Ned Barnett’s Nov. 8 column “Goodwin: The ‘stubborn tax’ hikes N.C. premiums” highlighted the continuing battle for affordable health insurance rates in North Carolina and the willingness of the insurance commissioner to be more proactive if the current legislature were more cooperative and accommodating.
In the same edition, a column by Rob Christensen (“Despair drives politics of anger”) and a front-page story (“We’re going to open a hospital”) addressing the closing of the Pungo District Hospital are directly related to the issues Barnett addressed.
Christensen spoke to the recent study by two Princeton economists, who revealed the increased death rates among whites in the 45-to-54 age group with only a high school education. The area serviced by the closed hospital is populated by thousands of our residents who reflect the demographic addressed in the economists’ study.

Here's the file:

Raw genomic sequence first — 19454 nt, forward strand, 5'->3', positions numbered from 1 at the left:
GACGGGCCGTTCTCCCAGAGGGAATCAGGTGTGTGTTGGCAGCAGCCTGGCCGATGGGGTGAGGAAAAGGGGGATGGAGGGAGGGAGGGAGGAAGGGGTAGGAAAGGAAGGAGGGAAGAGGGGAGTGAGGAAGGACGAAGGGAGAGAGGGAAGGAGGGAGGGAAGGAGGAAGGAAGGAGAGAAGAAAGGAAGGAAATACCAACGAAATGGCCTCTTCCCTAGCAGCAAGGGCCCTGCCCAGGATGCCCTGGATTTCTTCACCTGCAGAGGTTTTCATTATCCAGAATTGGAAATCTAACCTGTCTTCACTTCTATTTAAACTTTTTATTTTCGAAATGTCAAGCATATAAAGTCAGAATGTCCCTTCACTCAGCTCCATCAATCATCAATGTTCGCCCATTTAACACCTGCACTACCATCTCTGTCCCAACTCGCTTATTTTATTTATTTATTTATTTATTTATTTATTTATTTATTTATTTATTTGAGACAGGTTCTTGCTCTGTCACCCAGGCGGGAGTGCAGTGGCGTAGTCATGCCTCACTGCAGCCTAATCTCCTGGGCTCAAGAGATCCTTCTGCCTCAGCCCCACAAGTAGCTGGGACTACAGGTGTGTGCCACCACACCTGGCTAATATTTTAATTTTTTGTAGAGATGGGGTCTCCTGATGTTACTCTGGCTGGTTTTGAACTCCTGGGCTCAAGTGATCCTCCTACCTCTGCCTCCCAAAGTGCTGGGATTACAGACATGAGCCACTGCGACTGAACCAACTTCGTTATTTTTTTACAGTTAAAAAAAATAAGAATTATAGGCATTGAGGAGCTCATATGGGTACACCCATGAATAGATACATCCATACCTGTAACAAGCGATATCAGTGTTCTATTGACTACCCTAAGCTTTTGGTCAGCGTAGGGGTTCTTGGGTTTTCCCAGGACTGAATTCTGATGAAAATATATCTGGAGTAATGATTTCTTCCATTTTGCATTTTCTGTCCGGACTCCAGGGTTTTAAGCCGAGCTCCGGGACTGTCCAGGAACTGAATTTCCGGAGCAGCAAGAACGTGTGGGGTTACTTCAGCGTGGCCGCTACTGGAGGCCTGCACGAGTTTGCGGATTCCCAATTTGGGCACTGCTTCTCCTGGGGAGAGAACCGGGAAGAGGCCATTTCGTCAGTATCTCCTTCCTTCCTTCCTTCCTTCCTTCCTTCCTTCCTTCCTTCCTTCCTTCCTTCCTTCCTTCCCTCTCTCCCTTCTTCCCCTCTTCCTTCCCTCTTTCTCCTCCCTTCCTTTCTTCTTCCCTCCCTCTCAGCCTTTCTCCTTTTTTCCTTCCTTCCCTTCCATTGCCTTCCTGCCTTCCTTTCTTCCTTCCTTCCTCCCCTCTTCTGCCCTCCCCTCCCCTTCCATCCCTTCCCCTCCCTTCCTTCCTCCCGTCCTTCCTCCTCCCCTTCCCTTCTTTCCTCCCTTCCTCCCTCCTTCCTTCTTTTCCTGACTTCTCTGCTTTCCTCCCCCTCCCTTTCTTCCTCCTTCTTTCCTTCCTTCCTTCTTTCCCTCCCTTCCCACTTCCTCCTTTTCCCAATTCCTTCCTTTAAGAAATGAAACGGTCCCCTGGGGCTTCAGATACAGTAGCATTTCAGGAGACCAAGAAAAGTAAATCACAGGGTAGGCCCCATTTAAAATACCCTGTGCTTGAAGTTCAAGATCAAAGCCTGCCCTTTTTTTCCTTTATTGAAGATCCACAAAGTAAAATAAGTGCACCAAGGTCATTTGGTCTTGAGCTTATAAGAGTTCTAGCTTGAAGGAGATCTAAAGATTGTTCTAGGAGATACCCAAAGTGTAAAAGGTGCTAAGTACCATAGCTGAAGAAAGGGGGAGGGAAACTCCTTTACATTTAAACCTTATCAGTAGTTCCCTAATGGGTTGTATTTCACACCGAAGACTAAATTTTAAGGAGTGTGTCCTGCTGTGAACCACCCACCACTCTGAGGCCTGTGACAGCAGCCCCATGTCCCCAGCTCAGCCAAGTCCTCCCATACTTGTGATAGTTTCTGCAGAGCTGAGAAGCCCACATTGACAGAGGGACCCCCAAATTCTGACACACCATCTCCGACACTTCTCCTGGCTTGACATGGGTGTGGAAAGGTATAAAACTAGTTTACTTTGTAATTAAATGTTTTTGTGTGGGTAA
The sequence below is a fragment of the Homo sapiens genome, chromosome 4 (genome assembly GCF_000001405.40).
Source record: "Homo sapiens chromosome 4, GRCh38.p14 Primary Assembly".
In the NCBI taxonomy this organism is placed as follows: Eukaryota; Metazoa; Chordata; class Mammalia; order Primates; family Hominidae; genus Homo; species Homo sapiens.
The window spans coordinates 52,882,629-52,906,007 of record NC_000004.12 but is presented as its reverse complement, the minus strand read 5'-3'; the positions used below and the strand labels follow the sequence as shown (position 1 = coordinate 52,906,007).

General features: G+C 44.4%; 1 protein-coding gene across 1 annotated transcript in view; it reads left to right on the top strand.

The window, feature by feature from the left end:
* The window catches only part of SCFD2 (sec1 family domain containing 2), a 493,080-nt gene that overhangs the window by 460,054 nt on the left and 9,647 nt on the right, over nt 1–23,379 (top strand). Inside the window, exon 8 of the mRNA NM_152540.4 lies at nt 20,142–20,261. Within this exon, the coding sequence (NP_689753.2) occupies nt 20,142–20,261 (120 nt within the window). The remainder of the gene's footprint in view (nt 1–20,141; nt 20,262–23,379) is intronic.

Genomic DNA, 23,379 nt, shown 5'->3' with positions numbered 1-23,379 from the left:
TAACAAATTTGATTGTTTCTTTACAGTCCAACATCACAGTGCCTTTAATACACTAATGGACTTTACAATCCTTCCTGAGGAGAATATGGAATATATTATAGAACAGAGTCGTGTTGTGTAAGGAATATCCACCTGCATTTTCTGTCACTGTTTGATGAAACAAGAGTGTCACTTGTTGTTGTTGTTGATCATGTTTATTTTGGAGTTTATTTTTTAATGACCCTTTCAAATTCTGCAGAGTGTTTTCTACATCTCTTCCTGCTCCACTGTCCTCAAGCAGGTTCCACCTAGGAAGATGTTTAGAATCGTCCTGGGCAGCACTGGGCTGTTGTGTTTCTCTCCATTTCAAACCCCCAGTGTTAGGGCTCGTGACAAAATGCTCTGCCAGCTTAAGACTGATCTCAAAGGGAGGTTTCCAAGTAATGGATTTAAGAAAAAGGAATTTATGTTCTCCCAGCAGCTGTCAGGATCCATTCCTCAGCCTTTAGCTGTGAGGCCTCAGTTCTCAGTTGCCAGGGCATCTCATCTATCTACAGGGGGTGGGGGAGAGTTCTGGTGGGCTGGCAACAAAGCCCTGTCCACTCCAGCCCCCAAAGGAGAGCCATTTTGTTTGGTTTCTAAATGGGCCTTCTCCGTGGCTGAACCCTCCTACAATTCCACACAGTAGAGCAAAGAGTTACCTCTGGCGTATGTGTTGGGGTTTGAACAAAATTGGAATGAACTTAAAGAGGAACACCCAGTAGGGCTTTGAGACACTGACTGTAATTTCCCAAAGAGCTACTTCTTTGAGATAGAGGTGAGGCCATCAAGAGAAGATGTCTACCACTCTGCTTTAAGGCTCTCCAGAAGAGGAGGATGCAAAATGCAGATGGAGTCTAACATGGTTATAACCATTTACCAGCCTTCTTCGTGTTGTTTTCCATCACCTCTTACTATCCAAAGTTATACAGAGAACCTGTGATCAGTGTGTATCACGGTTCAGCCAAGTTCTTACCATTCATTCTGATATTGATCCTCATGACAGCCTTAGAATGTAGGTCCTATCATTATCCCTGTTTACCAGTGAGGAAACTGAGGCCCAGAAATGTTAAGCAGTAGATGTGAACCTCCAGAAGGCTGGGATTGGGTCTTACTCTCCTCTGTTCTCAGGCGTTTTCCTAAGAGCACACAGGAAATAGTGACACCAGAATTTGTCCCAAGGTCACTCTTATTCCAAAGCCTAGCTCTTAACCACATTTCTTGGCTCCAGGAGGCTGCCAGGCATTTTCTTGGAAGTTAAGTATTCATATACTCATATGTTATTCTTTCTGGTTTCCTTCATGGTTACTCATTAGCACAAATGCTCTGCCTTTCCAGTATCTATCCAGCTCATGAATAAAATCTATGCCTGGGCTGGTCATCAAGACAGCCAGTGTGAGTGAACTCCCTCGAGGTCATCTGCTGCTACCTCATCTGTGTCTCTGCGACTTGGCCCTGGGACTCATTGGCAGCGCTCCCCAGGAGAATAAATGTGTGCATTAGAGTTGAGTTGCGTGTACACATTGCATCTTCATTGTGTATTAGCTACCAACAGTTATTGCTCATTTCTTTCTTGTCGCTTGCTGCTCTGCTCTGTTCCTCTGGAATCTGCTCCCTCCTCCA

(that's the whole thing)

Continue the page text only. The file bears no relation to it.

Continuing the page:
Many of the current legislative leaders represent districts whose populations contain entire communities made up of the same demographic affected by the changes in North Carolina’s economic base.
Expanding Medicaid would allow many of those residents to have access to meaningful and timely medical care. Who do these “leaders” represent? Their inaction reflects nothing less than petulant political selfishness with truly tragic consequences. How short-sighted and sad.
James E. Maynard Jr.